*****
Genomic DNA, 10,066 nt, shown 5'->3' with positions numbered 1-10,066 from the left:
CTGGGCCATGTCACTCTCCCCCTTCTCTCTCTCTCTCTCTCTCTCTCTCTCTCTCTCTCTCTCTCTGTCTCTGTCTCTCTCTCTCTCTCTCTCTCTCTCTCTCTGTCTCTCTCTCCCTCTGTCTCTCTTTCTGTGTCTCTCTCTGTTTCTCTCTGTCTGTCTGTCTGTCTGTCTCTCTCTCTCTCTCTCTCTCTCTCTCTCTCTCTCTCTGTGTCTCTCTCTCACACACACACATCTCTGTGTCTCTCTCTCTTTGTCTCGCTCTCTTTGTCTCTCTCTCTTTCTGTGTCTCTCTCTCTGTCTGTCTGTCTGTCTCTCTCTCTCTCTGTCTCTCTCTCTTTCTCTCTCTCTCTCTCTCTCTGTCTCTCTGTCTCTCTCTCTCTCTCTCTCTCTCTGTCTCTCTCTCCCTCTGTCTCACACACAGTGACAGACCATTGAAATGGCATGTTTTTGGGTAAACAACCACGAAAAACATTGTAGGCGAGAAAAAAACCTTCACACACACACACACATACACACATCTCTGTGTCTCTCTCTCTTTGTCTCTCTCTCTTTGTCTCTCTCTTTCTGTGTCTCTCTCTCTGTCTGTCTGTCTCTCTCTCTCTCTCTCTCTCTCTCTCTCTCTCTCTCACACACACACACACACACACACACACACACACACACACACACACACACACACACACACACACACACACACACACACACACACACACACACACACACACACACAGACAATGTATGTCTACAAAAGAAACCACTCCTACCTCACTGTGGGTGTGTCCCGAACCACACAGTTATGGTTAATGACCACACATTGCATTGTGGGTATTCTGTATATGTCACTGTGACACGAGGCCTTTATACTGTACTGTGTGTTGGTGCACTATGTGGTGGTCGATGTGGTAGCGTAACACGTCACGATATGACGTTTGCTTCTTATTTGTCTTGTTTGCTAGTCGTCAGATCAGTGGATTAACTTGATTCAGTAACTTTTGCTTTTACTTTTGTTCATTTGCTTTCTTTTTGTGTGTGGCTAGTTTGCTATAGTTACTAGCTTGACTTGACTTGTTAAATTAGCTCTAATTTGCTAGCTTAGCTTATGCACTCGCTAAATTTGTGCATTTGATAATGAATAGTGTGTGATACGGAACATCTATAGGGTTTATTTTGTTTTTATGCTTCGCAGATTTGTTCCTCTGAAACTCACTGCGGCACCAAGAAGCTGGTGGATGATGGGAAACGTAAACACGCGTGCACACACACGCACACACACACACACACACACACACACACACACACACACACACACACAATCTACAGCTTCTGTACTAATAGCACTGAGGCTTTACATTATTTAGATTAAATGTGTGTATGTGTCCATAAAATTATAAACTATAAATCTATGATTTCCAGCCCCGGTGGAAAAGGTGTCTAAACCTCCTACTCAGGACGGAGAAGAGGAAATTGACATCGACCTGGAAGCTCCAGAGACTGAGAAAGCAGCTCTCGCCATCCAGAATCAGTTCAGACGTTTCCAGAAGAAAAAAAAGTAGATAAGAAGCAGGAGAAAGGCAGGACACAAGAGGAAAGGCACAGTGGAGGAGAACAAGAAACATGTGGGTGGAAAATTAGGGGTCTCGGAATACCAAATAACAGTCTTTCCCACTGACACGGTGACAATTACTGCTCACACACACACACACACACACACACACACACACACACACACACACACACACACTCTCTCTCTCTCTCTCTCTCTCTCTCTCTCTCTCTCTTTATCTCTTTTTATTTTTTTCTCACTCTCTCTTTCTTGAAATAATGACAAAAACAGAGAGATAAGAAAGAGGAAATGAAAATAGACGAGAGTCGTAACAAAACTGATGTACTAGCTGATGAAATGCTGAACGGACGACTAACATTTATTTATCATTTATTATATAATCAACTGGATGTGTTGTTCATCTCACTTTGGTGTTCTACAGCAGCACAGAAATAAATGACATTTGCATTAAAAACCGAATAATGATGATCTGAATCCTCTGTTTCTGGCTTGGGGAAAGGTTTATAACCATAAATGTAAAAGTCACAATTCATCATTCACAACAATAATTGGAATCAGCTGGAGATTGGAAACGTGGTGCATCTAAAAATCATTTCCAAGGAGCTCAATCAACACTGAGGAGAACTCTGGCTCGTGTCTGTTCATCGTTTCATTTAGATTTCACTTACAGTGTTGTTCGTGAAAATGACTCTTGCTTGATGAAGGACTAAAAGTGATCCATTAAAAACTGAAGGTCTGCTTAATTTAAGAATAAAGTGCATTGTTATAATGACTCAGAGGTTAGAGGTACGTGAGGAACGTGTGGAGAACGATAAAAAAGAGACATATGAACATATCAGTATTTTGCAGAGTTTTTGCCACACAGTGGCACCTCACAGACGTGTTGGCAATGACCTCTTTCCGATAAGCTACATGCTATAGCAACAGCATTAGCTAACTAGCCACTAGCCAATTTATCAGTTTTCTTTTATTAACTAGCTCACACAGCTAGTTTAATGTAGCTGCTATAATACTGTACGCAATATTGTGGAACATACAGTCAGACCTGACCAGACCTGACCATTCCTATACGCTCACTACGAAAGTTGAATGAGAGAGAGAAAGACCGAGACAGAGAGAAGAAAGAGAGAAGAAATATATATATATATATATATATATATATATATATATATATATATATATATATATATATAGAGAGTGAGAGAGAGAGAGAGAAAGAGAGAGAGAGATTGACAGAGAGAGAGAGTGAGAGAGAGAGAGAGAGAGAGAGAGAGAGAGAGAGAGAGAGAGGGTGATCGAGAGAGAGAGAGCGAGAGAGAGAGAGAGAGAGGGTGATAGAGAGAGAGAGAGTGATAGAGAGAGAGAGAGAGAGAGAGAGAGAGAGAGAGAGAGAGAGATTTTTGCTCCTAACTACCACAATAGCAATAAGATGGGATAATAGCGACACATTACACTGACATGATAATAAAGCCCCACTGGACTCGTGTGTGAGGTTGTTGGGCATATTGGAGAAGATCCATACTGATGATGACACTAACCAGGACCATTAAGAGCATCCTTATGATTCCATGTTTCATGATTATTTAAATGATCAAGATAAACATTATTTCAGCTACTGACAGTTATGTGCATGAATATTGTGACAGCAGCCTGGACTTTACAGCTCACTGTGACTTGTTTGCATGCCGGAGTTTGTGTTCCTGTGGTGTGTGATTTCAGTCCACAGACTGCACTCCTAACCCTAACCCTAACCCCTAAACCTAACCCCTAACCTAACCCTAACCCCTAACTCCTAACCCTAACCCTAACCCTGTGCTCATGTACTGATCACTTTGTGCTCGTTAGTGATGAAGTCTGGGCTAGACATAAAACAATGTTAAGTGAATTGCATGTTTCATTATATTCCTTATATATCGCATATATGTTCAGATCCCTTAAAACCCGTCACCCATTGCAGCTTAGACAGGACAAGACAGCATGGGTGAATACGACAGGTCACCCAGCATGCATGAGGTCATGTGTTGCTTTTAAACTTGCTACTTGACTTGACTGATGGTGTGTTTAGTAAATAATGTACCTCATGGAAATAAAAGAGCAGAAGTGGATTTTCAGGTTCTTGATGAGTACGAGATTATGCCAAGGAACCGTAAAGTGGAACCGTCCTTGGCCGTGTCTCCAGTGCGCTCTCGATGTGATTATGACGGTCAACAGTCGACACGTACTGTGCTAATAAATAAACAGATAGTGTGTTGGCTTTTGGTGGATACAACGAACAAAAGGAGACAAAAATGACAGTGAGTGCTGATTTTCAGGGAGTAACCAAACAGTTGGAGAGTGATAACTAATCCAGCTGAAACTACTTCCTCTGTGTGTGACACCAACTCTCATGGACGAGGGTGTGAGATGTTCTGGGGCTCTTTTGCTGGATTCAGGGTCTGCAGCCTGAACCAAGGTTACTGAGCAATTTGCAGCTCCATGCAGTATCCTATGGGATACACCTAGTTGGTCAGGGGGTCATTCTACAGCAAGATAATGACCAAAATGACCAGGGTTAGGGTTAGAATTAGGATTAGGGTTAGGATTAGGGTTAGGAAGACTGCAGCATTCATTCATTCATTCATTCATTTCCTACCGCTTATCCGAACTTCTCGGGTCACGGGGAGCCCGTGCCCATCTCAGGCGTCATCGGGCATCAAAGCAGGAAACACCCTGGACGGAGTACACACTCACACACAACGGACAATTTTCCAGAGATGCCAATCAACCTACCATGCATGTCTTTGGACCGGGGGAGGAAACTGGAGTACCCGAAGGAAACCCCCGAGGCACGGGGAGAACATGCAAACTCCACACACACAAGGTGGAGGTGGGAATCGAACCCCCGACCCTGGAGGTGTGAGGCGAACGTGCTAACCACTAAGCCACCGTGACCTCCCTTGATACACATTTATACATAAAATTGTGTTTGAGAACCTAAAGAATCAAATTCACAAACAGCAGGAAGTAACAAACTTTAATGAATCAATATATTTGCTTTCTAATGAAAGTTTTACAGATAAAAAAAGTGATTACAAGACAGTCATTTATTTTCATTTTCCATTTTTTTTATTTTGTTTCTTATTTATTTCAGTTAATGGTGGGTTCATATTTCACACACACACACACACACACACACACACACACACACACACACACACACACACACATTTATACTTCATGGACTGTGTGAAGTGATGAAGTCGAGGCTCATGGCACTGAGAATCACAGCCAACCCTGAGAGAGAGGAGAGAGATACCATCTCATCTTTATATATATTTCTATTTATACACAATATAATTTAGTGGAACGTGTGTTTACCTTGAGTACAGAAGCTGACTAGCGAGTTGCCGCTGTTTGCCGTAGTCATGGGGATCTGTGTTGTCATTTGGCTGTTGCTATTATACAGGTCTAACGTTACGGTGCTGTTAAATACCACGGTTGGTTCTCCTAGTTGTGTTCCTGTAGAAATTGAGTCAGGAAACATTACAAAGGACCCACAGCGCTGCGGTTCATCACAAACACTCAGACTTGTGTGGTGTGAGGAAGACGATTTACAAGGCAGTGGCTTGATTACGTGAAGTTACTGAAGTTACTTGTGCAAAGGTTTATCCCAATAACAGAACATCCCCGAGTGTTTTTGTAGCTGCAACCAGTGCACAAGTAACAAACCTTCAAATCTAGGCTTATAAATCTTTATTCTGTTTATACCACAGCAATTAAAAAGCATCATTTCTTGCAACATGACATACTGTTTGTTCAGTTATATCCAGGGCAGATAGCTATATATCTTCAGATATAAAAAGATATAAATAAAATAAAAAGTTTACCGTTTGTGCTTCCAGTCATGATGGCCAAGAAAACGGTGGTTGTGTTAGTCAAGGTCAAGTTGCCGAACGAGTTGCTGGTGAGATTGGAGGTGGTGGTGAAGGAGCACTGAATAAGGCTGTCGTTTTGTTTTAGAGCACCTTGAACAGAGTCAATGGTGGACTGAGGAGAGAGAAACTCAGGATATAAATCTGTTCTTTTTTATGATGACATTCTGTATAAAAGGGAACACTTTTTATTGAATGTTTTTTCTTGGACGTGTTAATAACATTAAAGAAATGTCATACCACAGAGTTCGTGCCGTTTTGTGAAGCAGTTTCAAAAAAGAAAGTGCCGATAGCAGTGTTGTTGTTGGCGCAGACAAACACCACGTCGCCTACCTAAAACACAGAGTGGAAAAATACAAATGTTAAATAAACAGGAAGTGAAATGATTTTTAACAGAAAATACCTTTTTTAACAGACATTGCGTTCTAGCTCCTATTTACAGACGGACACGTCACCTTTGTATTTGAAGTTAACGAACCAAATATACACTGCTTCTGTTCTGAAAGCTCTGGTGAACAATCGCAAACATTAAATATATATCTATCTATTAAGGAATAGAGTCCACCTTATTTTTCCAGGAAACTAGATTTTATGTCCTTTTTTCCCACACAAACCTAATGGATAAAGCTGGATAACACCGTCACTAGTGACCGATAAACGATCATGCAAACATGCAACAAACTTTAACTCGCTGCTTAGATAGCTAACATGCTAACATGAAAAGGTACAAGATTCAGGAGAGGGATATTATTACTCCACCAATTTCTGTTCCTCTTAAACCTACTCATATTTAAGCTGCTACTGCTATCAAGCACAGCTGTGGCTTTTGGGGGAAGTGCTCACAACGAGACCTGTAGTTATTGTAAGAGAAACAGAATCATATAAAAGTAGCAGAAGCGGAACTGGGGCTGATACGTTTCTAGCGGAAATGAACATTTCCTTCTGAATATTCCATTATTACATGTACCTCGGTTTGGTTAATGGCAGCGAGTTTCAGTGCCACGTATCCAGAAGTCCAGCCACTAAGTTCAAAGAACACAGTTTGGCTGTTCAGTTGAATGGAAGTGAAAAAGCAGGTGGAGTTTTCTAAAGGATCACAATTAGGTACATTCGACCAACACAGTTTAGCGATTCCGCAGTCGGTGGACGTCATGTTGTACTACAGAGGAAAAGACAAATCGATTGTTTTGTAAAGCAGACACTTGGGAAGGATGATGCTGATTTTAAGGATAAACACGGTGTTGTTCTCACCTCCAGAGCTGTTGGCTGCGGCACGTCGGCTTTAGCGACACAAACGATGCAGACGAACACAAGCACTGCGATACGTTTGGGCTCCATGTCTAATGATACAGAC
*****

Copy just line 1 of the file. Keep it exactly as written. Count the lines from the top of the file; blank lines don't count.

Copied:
Genomic DNA, 10,066 nt, shown 5'->3' with positions numbered 1-10,066 from the left: